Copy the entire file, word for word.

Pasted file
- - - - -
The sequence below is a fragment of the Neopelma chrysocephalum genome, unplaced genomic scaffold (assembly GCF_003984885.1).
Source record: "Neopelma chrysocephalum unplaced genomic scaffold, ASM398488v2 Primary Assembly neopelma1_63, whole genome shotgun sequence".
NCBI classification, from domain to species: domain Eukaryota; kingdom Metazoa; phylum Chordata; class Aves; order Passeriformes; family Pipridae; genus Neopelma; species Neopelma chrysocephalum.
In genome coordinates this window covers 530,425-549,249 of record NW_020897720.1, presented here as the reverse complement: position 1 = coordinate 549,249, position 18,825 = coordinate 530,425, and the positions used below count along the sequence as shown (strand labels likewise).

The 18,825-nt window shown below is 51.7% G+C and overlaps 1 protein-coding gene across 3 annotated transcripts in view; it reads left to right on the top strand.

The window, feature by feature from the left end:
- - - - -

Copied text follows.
The sequence below is a fragment of the Neopelma chrysocephalum genome, unplaced genomic scaffold (assembly GCF_003984885.1).
Source record: "Neopelma chrysocephalum unplaced genomic scaffold, ASM398488v2 Primary Assembly neopelma1_63, whole genome shotgun sequence".
NCBI classification, from domain to species: domain Eukaryota; kingdom Metazoa; phylum Chordata; class Aves; order Passeriformes; family Pipridae; genus Neopelma; species Neopelma chrysocephalum.
In genome coordinates this window covers 530,425-549,249 of record NW_020897720.1, presented here as the reverse complement: position 1 = coordinate 549,249, position 18,825 = coordinate 530,425, and the positions used below count along the sequence as shown (strand labels likewise).

The 18,825-nt window shown below is 51.7% G+C and overlaps 1 protein-coding gene across 3 annotated transcripts in view; it reads left to right on the top strand.

The window, feature by feature from the left end: